If they go through, they will find that the portals only need to be unlocked one way. Stepping out does not require stepping on any circle. It’s possible [your choice] that you can even see through it when you’re on the other side. You only see it as blocked from the outside.
Room 2: The other side of the portal is a small tunnel that soon opens onto a ledge running alongside a chasm. On the far side of the ledge, there is another archway, this one colored orange. In one spot partway along the ledge, the wall recedes, creating small alcove with a green archway sticking out of it. The area in front of the alcove is circular, and the floor is colored blue.
As the players come out of the tunnel onto the ledge, the cloaker grapples one of them and carries him over the cliff. Assuming the players don’t interfere, the following turn the cloaker sets that PC down on another ledge on the far side of the chasm. This ledge is a dead end in both directions, but it has a small alcove with a blue archway. As before, the alcove is circular, and the floor is colored green.
The blue and green archways each lead into a small room. Each room is circle shaped with an orange floor, as well as a monster that rushes out as soon as the archway to the room is opened. (I suggest a gorgon (CR 5) for the green archway and a black pudding (CR 4) for the blue archway.) The monsters do not open archways by stepping on the circles.
You will want to decide what level of penalty is occurred if someone falls off the path.
The orange circles inside the rooms are different shades of orange. One is a bright, yellowish orange. The other is a dark, reddish orange. The trick is to have two people, one standing on each circle. That way the colors average out to the orange of the archway.
If the archway is blocked, perhaps by a player standing there or by a piece of rope, it doesn’t close. The players will have to figure that out themselves.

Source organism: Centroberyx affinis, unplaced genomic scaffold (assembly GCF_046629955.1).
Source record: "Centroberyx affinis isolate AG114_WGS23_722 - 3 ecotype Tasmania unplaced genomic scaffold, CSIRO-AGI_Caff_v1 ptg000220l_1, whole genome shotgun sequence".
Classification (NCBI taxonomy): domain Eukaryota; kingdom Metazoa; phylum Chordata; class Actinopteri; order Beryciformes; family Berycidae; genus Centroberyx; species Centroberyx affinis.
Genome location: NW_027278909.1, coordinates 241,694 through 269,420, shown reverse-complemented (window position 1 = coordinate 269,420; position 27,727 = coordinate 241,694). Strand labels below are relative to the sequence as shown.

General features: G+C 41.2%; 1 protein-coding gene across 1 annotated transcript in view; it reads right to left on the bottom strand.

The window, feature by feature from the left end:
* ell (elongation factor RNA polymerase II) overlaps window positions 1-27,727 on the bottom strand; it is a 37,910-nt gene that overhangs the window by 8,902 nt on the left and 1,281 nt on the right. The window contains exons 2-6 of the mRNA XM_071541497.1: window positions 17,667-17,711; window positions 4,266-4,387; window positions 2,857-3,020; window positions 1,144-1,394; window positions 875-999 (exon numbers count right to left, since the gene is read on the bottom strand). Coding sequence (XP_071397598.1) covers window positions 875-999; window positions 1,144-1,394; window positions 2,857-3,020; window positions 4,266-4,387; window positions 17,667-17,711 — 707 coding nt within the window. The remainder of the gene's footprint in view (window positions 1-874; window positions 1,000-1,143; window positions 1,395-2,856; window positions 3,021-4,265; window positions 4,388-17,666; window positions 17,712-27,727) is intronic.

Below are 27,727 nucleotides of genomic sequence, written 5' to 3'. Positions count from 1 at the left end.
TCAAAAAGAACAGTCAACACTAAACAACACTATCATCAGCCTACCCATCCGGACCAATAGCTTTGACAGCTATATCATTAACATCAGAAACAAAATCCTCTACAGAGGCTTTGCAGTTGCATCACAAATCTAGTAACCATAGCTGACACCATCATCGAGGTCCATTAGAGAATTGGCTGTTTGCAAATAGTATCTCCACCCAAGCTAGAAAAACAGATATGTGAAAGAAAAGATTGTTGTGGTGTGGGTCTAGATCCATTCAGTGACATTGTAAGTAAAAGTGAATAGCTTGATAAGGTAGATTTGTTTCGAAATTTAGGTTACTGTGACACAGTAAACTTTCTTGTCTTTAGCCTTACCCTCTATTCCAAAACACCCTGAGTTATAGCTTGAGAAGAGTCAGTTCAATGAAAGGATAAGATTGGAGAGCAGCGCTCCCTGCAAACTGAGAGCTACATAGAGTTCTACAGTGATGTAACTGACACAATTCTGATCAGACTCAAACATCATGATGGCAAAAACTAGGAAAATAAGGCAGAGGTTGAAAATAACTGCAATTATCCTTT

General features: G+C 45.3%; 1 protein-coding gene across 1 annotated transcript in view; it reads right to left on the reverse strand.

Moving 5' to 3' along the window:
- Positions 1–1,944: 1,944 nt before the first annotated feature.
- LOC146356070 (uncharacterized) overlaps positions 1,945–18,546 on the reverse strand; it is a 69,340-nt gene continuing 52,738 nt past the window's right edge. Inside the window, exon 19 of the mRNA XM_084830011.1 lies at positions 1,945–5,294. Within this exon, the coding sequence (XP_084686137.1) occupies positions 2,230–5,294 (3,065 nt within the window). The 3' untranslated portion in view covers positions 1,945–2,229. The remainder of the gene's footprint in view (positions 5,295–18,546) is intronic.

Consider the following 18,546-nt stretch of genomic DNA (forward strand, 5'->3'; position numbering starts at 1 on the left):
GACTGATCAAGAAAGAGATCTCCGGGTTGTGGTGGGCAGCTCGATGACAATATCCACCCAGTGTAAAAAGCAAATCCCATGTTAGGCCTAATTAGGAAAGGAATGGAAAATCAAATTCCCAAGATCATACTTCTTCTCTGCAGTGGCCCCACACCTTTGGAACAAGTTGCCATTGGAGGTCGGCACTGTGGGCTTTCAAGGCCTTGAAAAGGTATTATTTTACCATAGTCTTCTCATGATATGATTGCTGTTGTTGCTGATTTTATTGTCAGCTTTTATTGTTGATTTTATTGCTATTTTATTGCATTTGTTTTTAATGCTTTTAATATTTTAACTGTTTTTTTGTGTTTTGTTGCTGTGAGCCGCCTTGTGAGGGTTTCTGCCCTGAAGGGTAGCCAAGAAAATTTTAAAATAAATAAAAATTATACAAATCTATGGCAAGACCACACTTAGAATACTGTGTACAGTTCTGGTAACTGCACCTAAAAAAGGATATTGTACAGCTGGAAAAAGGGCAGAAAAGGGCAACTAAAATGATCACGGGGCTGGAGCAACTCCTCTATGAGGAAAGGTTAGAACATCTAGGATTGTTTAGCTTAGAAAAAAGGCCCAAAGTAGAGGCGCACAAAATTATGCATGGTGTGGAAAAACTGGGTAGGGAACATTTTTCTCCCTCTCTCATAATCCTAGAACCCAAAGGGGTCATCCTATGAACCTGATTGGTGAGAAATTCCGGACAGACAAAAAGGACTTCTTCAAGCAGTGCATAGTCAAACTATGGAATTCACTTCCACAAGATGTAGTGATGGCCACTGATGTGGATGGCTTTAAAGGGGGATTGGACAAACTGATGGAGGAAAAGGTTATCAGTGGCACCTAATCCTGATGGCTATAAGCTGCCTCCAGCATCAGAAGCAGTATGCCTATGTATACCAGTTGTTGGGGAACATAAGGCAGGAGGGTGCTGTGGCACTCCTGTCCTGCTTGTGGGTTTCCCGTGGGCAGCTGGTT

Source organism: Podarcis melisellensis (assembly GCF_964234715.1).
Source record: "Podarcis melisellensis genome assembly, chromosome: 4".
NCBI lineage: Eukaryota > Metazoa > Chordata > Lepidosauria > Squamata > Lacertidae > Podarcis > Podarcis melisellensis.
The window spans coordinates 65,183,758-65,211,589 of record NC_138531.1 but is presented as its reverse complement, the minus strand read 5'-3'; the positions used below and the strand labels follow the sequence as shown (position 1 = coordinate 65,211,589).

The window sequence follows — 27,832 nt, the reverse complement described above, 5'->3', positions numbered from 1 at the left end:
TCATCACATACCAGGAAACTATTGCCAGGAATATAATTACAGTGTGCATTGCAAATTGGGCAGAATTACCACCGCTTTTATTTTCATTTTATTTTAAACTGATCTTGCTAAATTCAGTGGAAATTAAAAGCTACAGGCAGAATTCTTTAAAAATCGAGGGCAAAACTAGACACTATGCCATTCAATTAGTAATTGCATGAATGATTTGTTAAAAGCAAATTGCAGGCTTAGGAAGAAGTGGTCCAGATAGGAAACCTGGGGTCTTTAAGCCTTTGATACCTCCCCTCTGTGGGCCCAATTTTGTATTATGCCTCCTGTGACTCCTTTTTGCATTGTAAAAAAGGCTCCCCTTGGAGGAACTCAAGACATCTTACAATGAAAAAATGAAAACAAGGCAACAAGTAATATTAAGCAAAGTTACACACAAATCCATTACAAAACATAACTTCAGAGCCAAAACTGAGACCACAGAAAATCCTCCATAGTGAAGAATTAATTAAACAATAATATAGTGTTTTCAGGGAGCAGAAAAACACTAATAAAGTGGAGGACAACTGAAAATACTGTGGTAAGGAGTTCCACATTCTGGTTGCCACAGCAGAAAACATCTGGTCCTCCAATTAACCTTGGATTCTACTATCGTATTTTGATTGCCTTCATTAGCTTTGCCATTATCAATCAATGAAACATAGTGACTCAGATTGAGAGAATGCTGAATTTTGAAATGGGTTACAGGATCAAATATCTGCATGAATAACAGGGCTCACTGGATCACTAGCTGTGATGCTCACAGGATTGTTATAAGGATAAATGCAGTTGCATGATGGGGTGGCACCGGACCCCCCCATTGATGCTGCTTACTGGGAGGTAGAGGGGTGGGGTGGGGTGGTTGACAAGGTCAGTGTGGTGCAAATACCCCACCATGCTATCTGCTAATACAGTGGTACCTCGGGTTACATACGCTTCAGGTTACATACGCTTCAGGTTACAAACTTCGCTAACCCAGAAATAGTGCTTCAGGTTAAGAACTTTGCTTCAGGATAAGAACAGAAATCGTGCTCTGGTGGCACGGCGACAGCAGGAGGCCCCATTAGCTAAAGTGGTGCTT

The cloaker won’t think to get the player back from across the chasm. The players will have to find their own solution.
You can have the cloaker use its moan to try and scare away the PCs from standing right in front of the archways. (It’s up to the players as to whether they interpret that move as friendly or not.) A different idea is for there to be a part of the path that’s unstable and will crumble under them, causing them to fall. The cloaker can use its moan to warn them away. If they go there anyway and end up falling, the cloaker can carry them to safety. You can even use that player as the one who gets placed on the opposite ledge.
Room 3: The road continues to a white archway. There is also a white circle near the entrance to the room. Finally, there is also a side road that splits from the main road at the entrance and goes to a gray archway.
Getting to the white archway means dealing with two obstacles. The first is that the road is covered with piles of loose stone, and the piles stretch all the way to a chasm that parallels the road, although unlike in the previous room there is a distance between the chasm and the road. The second obstacle is 1-2 more cloakers, who unlike the first cloaker are hostile to the party.
So long as the players are able to go straight along the path the loose stones aren’t a significant obstacle, although the area is difficult terrain. If a player takes damage, however, he needs to make a DEX save to avoid sliding, and once he slides, he needs a DEX save to climb up again. The cloakers can also attack the ground near the PCs’ feet to cause the ground to start sliding, thereby requiring a DEX save. All DEX saves required also cause any PC within 10 feet to need a DEX save, as rubble sliding in one area causes it to slide in further areas.
The other cloakers also have phantasms activated, and you can describe them to the players as a small swarm of cloakers. The players will be able to distinguish between the cloaker that helped them and the others, but won’t be able to tell the other cloakers apart. (They’ve had a chance to get to know this cloaker, to the extent that they recognize a small marking on its back.)
Like in the second encounter the enemy cloakers will try to knock the players off the path. In this encounter they also have the option of attacking the ground to cause a landslide.
The main goal is to unlock the white archway. The grey archway is a bonus reward if the players manage to figure it out. The solution is to simultaneously activate both the white circle and the black circle from the first room (because white and black make grey.)